Fascism is an ideology which has its roots in Europe. The foundations
of fascism were laid by a number of European thinkers in the 19th
century, and it was put into practice in the 20th century by such
European counties as Italy and Germany. Other countries which were
influenced by fascism and adopted it 'imported' the ideology from
Europe. So in order to examine the roots of fascism, we must turn
to the history of Europe.
European history has naturally gone through many stages and periods.
But looking at it in the broadest sense, we can divide into three
fundamental periods from the cultural point of view:
- The pre-Christian (pagan) period.
- The period when Christianity assumed cultural dominance in
- The post-Christian (materialist) period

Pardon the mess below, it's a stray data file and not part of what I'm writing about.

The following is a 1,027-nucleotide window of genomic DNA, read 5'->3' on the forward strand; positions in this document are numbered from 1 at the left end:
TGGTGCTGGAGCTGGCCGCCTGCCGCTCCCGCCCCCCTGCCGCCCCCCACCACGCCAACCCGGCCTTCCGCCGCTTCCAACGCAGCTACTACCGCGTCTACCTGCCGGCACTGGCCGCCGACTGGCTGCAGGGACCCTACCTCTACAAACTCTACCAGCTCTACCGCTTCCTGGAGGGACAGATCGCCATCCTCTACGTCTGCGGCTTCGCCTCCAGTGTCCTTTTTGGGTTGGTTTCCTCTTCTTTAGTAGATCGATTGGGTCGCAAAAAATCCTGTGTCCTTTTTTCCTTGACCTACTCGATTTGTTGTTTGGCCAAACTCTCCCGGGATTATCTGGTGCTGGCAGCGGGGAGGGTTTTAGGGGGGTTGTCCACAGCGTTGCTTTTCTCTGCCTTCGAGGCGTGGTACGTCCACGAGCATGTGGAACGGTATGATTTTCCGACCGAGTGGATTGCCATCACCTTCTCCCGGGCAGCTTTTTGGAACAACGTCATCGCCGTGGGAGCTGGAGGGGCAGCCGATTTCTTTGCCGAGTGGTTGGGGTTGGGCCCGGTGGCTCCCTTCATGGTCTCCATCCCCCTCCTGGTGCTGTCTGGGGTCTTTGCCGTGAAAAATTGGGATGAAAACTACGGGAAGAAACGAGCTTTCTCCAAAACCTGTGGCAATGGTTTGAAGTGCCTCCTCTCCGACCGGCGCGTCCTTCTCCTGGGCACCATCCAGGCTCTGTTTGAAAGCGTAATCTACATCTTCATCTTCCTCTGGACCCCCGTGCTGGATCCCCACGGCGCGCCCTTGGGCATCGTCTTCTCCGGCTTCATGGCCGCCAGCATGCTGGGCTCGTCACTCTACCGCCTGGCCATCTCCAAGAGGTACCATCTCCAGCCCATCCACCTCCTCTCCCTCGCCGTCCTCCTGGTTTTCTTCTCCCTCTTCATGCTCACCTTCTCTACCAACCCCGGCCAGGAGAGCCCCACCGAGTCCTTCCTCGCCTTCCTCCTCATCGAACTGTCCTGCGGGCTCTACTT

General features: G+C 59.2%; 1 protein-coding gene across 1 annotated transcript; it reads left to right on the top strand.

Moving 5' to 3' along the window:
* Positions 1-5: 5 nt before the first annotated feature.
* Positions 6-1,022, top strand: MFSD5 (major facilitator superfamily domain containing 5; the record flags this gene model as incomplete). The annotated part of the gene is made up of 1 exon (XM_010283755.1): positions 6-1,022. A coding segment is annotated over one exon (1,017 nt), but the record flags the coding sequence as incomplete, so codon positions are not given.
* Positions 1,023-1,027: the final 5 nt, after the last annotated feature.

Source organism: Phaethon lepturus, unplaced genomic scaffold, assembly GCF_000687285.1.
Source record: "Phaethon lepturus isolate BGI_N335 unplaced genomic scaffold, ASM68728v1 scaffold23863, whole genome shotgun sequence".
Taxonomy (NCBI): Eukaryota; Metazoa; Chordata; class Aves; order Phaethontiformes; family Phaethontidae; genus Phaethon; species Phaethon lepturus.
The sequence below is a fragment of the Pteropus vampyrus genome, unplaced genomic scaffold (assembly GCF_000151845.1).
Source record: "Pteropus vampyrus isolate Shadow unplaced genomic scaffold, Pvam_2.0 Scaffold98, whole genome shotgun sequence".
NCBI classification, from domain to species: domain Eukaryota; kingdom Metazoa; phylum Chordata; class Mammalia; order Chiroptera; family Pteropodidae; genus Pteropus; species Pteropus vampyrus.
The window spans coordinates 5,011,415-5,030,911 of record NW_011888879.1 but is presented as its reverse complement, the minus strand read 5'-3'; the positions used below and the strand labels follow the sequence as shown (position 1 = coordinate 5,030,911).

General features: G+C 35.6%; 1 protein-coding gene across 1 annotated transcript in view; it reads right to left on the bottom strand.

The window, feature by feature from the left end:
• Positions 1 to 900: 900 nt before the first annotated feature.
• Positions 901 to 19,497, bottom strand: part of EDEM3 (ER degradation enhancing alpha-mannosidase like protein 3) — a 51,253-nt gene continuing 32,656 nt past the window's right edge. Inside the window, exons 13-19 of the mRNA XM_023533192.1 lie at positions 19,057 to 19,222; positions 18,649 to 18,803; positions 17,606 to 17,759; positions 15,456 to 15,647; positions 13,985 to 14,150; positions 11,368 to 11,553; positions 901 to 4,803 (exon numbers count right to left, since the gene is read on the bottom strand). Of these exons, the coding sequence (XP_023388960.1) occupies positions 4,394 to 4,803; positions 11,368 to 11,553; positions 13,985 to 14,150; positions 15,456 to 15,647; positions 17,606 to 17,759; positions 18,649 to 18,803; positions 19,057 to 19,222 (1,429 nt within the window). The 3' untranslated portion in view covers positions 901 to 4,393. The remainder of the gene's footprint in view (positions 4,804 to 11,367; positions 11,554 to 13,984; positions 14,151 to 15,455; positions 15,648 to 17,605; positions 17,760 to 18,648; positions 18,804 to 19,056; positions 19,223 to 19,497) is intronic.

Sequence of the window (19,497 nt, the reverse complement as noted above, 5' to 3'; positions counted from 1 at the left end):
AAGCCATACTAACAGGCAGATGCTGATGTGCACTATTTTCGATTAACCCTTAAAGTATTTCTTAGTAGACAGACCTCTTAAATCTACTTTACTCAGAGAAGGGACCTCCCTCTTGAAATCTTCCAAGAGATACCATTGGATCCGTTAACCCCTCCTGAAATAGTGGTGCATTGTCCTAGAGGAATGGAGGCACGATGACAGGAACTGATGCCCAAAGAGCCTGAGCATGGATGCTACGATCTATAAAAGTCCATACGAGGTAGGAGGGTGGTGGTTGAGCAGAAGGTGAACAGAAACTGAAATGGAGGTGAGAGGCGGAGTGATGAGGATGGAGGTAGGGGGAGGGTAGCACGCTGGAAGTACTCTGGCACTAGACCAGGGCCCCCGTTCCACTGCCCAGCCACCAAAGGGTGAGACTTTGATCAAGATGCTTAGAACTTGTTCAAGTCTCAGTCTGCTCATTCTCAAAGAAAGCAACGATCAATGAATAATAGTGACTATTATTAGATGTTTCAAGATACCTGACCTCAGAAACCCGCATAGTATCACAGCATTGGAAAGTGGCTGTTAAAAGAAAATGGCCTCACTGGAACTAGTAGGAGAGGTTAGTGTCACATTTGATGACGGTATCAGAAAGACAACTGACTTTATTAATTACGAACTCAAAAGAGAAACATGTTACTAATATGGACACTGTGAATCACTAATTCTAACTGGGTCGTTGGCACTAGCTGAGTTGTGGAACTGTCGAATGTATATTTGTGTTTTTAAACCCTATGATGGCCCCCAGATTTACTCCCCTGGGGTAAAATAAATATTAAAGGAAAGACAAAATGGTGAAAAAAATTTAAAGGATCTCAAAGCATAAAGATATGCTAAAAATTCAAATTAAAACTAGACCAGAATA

The idea of what we have described as 'The post-Christian period'
may strike many readers as odd. Because Christianity is still by
far the majority religion in European society. But many ideologies
and philosophies opposing Christianity, materialist philosophy being
the most important, had become increasingly influential by the 19th
Looking at these three periods, we see that fascist culture belongs
to the first and third. In other words, fascism was born out
of pagan culture, and was later resurrected as a part of materialist
culture. There was no fascist ideology or practice throughout
the thousand or so years when Christian culture dominated Europe.
This is because Christianity is a religion of peace and equality.
Christianity, which believes in and tries to bring people to live
by love, compassion, sacrifice, affection and humility, is the complete
antithesis of fascism.
Fascists in the Pagan World
The most fundamental feature of pre-Christian Europe was that
it possessed pagan beliefs, in other words polytheistic religions.